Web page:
After declining for six years, California’s prison population is expected to grow by 10,000 inmates in the next five years, complicating Gov. Jerry Brown’s effort to abide by a court order to reduce overcrowding, the Los Angeles Times reports. New state population projections show criminals heading to prison at the same rates expected before Brown began to shrink the prison population by keeping low-level, nonviolent felons in county jails after their convictions rather than sending them to state lockups.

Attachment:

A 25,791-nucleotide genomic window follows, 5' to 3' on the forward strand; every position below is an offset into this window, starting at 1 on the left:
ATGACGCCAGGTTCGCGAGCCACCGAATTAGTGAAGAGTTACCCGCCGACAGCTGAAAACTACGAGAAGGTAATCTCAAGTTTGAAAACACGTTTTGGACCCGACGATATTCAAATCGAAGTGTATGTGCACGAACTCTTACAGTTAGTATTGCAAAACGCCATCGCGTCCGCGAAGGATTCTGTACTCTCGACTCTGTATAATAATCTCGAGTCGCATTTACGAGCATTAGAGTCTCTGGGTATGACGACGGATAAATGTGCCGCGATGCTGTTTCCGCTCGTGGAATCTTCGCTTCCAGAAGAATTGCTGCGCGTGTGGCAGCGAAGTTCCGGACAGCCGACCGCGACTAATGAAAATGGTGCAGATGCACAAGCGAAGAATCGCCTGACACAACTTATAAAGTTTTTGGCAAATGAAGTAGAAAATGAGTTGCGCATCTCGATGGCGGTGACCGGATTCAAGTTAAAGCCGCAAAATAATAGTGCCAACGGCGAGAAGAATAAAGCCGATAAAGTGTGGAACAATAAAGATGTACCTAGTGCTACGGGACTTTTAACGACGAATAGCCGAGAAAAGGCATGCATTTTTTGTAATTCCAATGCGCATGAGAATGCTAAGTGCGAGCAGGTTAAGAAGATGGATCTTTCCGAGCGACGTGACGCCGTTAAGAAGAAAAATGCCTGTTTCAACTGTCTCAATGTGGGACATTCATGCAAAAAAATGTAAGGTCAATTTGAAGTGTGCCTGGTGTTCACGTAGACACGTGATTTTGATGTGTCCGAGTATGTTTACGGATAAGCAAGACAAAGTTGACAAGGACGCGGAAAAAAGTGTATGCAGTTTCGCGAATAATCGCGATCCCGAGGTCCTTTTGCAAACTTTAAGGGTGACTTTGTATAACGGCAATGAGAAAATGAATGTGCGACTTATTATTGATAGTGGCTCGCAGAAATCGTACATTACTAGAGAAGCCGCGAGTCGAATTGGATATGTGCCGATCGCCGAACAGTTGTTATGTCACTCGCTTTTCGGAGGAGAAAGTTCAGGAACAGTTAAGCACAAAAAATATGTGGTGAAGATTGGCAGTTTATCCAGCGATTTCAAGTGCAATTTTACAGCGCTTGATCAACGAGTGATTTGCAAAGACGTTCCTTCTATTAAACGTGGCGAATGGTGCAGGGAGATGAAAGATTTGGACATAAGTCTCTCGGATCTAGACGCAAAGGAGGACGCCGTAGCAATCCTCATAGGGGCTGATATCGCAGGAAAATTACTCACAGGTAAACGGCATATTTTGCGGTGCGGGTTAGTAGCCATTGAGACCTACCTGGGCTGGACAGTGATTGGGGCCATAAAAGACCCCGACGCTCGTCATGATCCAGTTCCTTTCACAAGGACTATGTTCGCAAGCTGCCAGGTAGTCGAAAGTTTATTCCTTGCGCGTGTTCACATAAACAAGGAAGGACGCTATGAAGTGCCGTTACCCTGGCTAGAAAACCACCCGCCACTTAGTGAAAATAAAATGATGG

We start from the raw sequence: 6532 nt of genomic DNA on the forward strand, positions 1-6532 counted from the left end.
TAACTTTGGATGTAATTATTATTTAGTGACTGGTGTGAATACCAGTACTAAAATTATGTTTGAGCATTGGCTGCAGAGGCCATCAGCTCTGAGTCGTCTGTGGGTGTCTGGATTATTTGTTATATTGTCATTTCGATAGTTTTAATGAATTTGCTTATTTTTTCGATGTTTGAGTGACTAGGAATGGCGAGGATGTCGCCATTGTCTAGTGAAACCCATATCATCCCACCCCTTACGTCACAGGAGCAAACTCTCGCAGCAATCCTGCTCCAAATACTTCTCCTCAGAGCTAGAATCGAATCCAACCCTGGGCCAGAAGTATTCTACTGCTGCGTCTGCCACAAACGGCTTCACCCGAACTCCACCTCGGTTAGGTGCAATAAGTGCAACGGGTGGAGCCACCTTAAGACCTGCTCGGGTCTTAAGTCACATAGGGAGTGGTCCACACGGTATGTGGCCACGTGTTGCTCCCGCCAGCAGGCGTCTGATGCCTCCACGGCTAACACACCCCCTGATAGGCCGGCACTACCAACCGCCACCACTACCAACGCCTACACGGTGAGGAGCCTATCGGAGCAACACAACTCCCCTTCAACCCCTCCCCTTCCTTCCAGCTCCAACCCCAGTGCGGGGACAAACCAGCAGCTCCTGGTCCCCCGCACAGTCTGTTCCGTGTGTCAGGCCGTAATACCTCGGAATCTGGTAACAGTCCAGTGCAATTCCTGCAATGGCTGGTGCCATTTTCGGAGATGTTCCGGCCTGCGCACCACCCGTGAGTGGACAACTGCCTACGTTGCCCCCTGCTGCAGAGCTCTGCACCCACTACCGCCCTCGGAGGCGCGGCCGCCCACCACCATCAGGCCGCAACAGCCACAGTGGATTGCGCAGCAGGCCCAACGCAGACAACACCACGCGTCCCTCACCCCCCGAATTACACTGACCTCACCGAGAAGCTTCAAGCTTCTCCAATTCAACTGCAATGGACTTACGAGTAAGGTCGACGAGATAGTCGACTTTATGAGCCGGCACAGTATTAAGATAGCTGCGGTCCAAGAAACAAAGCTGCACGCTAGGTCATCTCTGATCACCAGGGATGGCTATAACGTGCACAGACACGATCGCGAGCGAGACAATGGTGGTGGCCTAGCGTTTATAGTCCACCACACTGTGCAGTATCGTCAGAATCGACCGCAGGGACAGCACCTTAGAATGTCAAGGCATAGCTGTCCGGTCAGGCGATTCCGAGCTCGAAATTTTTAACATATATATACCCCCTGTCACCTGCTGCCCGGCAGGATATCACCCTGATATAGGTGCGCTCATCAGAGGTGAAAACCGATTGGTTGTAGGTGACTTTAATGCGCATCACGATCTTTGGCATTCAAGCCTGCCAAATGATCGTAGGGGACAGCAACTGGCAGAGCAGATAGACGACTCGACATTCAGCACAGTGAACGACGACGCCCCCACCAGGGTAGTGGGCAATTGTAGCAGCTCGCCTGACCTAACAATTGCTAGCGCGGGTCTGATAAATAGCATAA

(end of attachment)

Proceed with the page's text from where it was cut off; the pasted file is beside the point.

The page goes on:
The reason for the growing prison population is debated. County prosecutors dispute suggestions they are more frequently pursuing charges that put felons in prison instead of jail. Others cite violent crimes committed by felons or parolees cycling in and out of overcrowded jails since the new prison policy, called realignment, started in October 2011. State data do not show a rise in violent crime. Even with room for 3,700 more beds planned over the next two years and the rollout of new parole programs Brown announced yesterday, California would be increasingly far from the inmate population limit set by the court. The projections were released by the state Department of Corrections and Rehabilitation in late December, months later than normal. The report comes as California faces the threat of contempt if it fails to meet an order by three federal judges to ease crowding in its 34 prisons.